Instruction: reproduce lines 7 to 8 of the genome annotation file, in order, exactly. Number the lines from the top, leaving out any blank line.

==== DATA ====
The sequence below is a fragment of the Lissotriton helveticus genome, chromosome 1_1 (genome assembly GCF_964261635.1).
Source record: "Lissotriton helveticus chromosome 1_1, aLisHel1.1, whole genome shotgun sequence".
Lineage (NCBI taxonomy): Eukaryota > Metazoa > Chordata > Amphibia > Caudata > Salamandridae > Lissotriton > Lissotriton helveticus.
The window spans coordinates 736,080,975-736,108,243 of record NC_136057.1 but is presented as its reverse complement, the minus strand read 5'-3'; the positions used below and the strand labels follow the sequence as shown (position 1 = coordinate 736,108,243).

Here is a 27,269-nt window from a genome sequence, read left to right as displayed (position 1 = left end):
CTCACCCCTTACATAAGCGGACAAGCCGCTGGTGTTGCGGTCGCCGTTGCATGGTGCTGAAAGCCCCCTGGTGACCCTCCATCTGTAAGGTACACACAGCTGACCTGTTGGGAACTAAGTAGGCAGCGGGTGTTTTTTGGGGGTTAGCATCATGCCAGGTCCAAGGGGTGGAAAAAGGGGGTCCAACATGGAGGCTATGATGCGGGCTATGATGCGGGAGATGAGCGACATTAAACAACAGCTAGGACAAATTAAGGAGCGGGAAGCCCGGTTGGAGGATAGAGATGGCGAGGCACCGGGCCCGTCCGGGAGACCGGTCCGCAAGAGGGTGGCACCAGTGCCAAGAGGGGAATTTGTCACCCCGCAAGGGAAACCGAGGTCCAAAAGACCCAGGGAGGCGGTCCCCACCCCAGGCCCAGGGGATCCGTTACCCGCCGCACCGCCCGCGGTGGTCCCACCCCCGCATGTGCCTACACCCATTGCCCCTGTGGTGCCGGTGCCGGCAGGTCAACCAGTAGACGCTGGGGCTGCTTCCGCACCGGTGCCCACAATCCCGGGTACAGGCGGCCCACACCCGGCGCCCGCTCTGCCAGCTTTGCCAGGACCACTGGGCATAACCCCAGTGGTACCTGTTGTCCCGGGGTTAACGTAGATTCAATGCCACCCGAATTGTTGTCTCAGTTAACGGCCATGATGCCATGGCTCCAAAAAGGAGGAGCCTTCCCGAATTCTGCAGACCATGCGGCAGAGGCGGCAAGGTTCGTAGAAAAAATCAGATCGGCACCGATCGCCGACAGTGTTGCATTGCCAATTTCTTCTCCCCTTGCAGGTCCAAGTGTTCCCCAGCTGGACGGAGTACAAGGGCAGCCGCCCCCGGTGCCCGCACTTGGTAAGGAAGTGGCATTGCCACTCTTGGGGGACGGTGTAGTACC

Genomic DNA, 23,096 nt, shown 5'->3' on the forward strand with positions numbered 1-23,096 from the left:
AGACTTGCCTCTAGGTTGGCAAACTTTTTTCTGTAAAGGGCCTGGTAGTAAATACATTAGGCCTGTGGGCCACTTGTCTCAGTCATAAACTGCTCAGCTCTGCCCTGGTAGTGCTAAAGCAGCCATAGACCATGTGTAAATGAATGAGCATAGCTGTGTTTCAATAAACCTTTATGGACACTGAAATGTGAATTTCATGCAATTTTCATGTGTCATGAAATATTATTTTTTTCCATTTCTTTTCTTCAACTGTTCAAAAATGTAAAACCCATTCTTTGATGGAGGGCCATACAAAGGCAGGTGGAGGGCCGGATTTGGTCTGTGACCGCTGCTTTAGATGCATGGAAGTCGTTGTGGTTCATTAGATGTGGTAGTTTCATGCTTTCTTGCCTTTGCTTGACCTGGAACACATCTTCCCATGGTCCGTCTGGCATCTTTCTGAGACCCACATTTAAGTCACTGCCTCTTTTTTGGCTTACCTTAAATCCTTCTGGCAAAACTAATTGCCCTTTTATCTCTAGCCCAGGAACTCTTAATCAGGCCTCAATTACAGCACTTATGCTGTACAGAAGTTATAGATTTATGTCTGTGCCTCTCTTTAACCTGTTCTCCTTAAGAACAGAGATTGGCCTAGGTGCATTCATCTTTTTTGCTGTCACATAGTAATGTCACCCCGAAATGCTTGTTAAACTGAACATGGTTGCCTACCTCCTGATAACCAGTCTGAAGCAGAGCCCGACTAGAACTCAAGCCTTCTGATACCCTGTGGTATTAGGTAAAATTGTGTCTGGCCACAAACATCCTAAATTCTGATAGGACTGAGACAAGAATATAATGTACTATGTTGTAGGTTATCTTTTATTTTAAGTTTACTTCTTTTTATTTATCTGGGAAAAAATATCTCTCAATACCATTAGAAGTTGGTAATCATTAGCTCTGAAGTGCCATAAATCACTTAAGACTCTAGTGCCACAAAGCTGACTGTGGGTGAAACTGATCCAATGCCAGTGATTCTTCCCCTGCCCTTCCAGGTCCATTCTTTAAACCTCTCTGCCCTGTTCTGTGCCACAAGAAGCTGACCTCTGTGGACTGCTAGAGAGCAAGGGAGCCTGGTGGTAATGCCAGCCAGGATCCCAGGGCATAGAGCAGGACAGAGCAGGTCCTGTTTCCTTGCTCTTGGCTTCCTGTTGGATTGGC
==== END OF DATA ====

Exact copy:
Genomic DNA, 23,096 nt, shown 5'->3' on the forward strand with positions numbered 1-23,096 from the left:
AGACTTGCCTCTAGGTTGGCAAACTTTTTTCTGTAAAGGGCCTGGTAGTAAATACATTAGGCCTGTGGGCCACTTGTCTCAGTCATAAACTGCTCAGCTCTGCCCTGGTAGTGCTAAAGCAGCCATAGACCATGTGTAAATGAATGAGCATAGCTGTGTTTCAATAAACCTTTATGGACACTGAAATGTGAATTTCATGCAATTTTCATGTGTCATGAAATATTATTTTTTTCCATTTCTTTTCTTCAACTGTTCAAAAATGTAAAACCCATTCTTTGATGGAGGGCCATACAAAGGCAGGTGGAGGGCCGGATTTGGTCTGTGACCGCTGCTTTAGATGCATGGAAGTCGTTGTGGTTCATTAGATGTGGTAGTTTCATGCTTTCTTGCCTTTGCTTGACCTGGAACACATCTTCCCATGGTCCGTCTGGCATCTTTCTGAGACCCACATTTAAGTCACTGCCTCTTTTTTGGCTTACCTTAAATCCTTCTGGCAAAACTAATTGCCCTTTTATCTCTAGCCCAGGAACTCTTAATCAGGCCTCAATTACAGCACTTATGCTGTACAGAAGTTATAGATTTATGTCTGTGCCTCTCTTTAACCTGTTCTCCTTAAGAACAGAGATTGGCCTAGGTGCATTCATCTTTTTTGCTGTCACATAGTAATGTCACCCCGAAATGCTTGTTAAACTGAACATGGTTGCCTACCTCCTGATAACCAGTCTGAAGCAGAGCCCGACTAGAACTCAAGCCTTCTGATACCCTGTGGTATTAGGTAAAATTGTGTCTGGCCACAAACATCCTAAATTCTGATAGGACTGAGACAAGAATATAATGTACTATGTTGTAGGTTATCTTTTATTTTAAGTTTACTTCTTTTTATTTATCTGGGAAAAAATATCTCTCAATACCATTAGAAGTTGGTAATCATTAGCTCTGAAGTGCCATAAATCACTTAAGACTCTAGTGCCACAAAGCTGACTGTGGGTGAAACTGATCCAATGCCAGTGATTCTTCCCCTGCCCTTCCAGGTCCATTCTTTAAACCTCTCTGCCCTGTTCTGTGCCACAAGAAGCTGACCTCTGTGGACTGCTAGAGAGCAAGGGAGCCTGGTGGTAATGCCAGCCAGGATCCCAGGGCATAGAGCAGGACAGAGCAGGTCCTGTTTCCTTGCTCTTGGCTTCCTGTTGGATTGGC